Megastar Mammootty plays the lead role in ‘Joseph’ director M. Padmakumar’s magnum opus Mamangam. Produced by Kavya Film Company, Mamangam also stars Unni Mukundan, Prachi Tehlan, Kaniha, Anu Sithara among others in crucial supporting roles. The adapted screenplay of the period epic is written by Shanker Ramakrishnan (the Tamil dialogues are written by Ram).
Set in the medieval period, Mamangam deals with the feud between the warring Chaver clan and the dominant Samutri clan, who are at the forefront of the auspicious Mamangam festival. Twenty-four years after the defeat of Chavers headed by Chandroth Periya Panicker (played by Mammootty), another warrior from the clan (Unni Mukundan) and his nephew Unni (Achutan) become the chosen ones to fight the battle against the opposite group.
Mamangam starts with an engrossing fight sequence and the intrigue is carried by the subsequent scenes that throw light on the valor of the Chaver clan. The scenes where the warriors’ matriarchs choose between honour and their men’s existence is a fine instance of the film’s well-conceived stretches. But the narrative loses steam when the Samutri king’s deputy Valluvakonathri (played by Siddique) investigates the murder of Samarkoya, an Arab trader, which connects. As soon as the procedural starts, one can see the resolution from miles ahead. The biggest issue is that a major part of the screenplay is solely dedicated to this predictable whodunnit.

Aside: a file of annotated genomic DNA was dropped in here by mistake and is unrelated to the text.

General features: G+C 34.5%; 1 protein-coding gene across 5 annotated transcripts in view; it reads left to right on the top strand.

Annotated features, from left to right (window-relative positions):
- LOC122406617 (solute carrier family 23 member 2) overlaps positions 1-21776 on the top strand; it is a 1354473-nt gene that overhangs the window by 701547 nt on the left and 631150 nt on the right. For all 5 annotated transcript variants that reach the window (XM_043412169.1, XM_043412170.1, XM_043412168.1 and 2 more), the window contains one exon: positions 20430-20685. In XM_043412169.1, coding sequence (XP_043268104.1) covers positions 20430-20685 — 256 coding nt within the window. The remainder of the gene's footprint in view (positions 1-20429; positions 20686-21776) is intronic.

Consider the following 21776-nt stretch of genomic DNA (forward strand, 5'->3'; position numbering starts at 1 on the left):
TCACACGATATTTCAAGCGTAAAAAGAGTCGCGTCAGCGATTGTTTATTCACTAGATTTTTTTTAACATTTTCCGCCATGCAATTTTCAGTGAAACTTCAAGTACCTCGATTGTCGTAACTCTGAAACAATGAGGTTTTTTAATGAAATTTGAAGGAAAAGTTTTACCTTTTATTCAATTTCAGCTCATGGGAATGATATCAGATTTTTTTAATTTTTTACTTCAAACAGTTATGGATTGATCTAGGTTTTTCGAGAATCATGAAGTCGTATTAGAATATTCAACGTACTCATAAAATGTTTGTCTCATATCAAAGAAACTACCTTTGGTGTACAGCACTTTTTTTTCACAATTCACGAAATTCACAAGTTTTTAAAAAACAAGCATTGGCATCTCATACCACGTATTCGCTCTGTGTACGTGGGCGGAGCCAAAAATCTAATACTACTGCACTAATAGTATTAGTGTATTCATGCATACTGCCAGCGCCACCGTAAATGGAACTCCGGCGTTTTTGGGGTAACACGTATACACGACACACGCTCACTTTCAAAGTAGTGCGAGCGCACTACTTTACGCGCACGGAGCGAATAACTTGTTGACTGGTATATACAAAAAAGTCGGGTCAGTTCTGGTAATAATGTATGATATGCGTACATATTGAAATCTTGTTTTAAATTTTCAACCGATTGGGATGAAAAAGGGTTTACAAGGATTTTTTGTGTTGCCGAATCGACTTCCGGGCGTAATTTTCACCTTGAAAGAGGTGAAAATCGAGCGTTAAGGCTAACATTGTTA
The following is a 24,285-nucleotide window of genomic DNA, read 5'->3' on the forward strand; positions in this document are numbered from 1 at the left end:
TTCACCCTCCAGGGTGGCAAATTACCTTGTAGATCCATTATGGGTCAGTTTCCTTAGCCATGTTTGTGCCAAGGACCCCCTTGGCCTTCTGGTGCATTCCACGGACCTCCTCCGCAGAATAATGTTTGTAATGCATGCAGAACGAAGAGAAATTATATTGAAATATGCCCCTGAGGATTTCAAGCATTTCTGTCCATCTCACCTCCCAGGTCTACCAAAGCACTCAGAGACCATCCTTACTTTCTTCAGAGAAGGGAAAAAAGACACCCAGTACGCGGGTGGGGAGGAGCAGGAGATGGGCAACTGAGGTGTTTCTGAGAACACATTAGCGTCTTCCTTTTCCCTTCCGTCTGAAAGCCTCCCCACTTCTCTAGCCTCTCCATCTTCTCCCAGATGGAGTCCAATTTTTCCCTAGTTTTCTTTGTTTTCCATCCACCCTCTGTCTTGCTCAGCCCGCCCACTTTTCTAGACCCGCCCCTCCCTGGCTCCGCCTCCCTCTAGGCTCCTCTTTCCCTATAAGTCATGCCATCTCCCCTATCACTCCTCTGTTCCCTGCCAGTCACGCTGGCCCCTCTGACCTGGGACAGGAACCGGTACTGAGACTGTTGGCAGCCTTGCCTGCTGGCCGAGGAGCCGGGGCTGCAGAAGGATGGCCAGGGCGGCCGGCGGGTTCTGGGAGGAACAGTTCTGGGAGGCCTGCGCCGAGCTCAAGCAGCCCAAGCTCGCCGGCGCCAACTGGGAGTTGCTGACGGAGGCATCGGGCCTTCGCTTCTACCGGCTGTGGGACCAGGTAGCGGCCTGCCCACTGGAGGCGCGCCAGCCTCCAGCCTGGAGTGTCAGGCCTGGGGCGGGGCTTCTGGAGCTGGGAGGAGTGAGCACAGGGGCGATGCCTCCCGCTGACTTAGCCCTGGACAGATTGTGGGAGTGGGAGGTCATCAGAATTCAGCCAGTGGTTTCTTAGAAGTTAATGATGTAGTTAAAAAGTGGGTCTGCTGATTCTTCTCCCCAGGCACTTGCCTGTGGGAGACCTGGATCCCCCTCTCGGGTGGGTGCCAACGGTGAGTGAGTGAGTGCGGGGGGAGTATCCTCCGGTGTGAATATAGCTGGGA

But the flaws are slightly balanced by the characterization of Mammootty’s role, and the dual life associated with it. The film places some good clues within the procedural (for instance, the sleuths find an aerial view of the Mamangam festival in a mural painted by one of their usual suspects). But the film makes less use of such moments. Even the interval point doesn’t hold any tension.
As the film moves forward, we get to see that the narrative is an antithesis to the war genre, as the story tries to look at things from the perspective of a wounded warrior. Chandroth Periya Panicker’s prolonged absence and his failure to kill his enemy is being seen as treason in his own land, but they seldom realize that he made that decision to save future generations from the fate encountered by his martyred compatriots. One of the refreshing aspects of Mamangam is that the film does not glorify the concept of retribution, as opposed to the other period dramas. On the surface level, Mamangam would’ve made an interesting character study, but ends up reaching too high for the low hanging fruit.
Mamangam is hugely benefitted by Mammootty’s restrained and dignified performance. The actor handles the two extremes of his character with such ease and effortlessness. Unni Mukundan is aptly cast while its Achutan, who surprises you in various scenes, especially during the action sequences. Siddique plays to his strengths and portrays the antagonist well. The production design by Mohandas adds more value to the milieu and with Manoj Pillai’s cinematography, the film ably recreates Mamangam’s festive atmosphere. Overall, Mamangam is a middling period drama that is powered by the presence of its leads.